3. Treyarch hints at their approach to single-player in Black Ops 4

After the stream was done, social media was quick to note the lack of a traditional single-player campaign. And indeed, it appears that the days of big special guest stars like Kevin Spacey (yikes) showing up as villains in over-the-top campaigns is over. But Treyarch doesn't appear to be leaving single-player fans completely high and dry.

During the presentation, Treyarch noted that every one of the new specialists will be getting their own narrative mini-campaign. This will allow newcomers to get comfortable with the class roles that they offer and delve a bit into the Black Ops universe. It's reminiscent of the approach taken by Battlefield 1—less a single campaign than a series of vignettes.

We'll see how it goes. I strongly suspect that Activision and Treyarch are simply going by their internal metrics, and have concluded that single-player isn't important enough anymore to warrant a full-blown campaign. That's kind of a bummer given the rich history of Call of Duty's single-player campaigns (seriously, there have been some good ones over the years), and it's bound to turn off at least a few casuals. But the campaign has also been feeling increasingly vestigial of late, and this was perhaps inevitable.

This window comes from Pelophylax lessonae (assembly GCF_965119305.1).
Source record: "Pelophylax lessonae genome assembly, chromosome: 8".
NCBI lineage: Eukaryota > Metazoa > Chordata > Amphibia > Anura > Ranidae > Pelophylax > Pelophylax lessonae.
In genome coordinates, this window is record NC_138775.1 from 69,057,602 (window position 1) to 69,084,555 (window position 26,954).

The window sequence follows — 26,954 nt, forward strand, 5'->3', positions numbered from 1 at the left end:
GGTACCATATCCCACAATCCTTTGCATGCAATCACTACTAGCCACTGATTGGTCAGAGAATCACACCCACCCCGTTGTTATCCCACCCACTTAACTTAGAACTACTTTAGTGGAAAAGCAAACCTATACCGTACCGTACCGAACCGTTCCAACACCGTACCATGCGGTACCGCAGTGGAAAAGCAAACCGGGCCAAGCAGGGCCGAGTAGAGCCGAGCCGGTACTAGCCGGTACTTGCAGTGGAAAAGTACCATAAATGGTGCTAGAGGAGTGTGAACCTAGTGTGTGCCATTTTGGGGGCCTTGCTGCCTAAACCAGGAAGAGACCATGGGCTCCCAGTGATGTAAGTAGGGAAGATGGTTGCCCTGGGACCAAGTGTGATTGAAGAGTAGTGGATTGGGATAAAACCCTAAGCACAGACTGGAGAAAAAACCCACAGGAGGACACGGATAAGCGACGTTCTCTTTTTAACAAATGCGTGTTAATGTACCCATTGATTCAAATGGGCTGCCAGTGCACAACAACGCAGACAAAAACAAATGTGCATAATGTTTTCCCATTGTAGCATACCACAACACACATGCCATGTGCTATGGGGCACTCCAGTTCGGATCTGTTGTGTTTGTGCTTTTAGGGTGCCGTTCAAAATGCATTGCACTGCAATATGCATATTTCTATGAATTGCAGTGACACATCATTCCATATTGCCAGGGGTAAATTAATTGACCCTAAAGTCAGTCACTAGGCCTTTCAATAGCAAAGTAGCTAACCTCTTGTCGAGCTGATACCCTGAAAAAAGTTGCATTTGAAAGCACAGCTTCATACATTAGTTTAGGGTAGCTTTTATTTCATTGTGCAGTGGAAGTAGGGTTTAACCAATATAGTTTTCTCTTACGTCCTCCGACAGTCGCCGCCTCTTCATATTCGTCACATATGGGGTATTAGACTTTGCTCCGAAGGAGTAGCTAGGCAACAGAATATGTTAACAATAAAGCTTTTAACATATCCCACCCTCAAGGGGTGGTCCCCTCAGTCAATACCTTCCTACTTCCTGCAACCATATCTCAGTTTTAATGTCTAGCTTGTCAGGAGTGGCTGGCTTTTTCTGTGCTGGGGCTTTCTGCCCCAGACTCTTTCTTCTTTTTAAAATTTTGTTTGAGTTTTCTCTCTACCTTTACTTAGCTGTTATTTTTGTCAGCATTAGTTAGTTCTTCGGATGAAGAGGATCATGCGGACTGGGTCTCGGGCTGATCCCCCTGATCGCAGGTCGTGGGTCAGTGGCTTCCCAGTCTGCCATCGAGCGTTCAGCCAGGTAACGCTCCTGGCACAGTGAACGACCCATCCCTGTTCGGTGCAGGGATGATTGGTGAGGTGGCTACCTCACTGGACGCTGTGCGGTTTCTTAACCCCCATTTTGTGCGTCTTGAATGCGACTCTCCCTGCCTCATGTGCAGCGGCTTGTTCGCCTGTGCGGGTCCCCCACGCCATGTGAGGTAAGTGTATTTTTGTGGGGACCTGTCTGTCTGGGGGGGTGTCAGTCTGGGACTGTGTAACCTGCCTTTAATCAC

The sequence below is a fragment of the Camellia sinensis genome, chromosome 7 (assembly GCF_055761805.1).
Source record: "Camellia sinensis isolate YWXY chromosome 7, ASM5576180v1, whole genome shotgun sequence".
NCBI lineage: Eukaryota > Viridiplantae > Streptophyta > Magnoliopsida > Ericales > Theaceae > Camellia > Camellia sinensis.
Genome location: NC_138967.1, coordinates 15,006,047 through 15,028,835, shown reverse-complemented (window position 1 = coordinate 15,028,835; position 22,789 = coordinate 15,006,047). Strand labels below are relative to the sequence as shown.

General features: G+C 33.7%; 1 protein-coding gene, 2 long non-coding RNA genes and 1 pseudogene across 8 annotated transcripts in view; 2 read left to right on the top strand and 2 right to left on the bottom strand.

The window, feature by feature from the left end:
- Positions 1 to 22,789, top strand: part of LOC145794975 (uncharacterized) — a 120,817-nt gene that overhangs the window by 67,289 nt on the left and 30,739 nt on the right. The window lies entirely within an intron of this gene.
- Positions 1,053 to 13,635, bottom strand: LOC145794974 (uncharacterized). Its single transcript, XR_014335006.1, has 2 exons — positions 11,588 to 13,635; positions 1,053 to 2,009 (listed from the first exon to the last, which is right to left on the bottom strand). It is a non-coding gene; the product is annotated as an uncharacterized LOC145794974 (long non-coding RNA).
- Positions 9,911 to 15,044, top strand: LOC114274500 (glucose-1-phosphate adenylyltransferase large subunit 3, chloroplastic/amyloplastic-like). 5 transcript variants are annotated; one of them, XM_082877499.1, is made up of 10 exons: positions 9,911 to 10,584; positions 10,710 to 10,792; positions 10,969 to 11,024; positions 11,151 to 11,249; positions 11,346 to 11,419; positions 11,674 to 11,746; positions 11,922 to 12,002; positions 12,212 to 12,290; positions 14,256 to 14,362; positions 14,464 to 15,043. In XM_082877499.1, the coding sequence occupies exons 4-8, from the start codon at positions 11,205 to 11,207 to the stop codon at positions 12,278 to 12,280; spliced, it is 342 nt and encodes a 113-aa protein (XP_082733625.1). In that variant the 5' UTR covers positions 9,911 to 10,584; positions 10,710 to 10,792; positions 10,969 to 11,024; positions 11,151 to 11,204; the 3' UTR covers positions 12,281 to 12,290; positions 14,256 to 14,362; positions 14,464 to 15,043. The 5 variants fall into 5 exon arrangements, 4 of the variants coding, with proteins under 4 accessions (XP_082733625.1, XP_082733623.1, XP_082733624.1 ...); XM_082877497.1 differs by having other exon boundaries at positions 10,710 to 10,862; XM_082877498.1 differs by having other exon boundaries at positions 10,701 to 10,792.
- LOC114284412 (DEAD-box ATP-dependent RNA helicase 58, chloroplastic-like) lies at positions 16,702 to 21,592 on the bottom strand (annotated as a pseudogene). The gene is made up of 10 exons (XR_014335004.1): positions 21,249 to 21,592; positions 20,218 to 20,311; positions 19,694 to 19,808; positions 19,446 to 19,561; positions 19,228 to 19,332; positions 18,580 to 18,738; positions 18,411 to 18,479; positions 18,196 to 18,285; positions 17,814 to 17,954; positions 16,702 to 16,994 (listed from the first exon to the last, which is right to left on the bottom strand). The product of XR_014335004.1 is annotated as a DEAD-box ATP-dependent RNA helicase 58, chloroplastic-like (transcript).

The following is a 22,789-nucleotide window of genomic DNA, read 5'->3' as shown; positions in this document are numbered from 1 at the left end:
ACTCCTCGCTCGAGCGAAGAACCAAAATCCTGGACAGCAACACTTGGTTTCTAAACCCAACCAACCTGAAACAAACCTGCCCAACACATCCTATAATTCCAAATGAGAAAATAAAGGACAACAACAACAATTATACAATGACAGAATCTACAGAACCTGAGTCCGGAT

In any case, press F to pay respects to Call of Duty's single-player campaign.

Here lies Call of Duty's single-player tradition.

4. Black Ops 4 is going all out to appease the traditional fans